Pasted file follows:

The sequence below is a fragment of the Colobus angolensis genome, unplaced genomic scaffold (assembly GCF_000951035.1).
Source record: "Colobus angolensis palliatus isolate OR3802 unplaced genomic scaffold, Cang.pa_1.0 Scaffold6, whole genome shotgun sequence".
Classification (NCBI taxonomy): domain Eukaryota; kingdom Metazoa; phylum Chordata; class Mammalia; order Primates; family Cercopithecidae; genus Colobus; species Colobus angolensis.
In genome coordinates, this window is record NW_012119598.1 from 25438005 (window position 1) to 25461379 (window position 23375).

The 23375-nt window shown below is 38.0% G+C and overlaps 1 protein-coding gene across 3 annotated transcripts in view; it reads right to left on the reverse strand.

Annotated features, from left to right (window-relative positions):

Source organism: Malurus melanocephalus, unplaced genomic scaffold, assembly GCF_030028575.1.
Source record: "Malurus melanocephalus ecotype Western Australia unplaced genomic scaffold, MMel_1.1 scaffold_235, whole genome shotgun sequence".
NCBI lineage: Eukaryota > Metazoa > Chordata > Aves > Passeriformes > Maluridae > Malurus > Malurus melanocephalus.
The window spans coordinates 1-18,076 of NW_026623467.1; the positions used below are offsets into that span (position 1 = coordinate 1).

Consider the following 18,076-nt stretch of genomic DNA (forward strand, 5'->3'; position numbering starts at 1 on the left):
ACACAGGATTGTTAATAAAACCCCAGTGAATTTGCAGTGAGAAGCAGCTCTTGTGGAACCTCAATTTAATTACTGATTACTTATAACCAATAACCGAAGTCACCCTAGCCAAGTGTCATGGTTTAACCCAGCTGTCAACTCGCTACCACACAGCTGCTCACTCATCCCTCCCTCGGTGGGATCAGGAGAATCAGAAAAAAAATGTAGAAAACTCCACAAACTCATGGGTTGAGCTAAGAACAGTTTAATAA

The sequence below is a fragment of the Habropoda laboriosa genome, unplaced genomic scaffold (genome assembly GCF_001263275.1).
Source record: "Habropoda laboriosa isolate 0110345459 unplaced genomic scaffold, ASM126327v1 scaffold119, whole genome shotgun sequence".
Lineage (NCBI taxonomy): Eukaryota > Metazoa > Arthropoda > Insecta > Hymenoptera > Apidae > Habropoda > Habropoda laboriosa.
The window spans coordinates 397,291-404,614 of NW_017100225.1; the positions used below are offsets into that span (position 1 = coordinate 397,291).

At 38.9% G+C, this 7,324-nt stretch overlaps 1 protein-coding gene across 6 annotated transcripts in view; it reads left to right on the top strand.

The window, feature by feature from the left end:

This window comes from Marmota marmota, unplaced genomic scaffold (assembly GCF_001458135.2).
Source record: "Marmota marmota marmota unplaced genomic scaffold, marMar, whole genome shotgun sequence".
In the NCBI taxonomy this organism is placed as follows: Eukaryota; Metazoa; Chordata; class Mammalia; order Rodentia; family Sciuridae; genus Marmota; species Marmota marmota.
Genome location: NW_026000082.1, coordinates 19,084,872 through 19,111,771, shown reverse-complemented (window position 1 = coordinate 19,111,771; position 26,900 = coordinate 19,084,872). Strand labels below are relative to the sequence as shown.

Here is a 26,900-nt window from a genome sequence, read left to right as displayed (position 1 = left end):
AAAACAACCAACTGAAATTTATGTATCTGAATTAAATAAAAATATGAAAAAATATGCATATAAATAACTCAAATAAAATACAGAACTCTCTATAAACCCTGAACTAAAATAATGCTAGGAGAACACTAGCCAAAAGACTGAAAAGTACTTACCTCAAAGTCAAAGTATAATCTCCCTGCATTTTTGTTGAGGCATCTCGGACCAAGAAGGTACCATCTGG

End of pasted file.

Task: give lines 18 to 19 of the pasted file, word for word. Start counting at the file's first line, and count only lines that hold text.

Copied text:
The window, feature by feature from the left end:

This window comes from Marmota marmota, unplaced genomic scaffold (assembly GCF_001458135.2).